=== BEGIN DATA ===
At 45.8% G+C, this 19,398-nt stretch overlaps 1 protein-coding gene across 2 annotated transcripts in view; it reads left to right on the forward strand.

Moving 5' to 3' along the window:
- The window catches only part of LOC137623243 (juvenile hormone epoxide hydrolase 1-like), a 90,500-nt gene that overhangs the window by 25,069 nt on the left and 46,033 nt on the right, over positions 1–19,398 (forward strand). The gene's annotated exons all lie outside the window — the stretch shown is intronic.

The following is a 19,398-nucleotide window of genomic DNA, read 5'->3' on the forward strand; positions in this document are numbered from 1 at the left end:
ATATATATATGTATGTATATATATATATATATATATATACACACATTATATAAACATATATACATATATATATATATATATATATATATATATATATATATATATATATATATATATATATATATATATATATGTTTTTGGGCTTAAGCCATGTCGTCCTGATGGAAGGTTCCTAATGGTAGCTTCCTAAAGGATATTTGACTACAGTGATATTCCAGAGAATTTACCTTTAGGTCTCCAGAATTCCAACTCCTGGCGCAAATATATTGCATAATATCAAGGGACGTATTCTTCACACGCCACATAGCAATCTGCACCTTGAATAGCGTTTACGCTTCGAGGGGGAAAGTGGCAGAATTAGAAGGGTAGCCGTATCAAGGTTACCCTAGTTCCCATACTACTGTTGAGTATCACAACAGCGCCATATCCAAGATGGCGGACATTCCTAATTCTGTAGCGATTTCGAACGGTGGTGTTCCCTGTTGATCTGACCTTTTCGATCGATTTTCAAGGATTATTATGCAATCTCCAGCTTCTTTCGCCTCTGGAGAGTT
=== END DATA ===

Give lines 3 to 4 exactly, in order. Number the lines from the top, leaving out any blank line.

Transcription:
- The window catches only part of LOC137623243 (juvenile hormone epoxide hydrolase 1-like), a 90,500-nt gene that overhangs the window by 25,069 nt on the left and 46,033 nt on the right, over positions 1–19,398 (forward strand). The gene's annotated exons all lie outside the window — the stretch shown is intronic.

The following is a 19,398-nucleotide window of genomic DNA, read 5'->3' on the forward strand; positions in this document are numbered from 1 at the left end: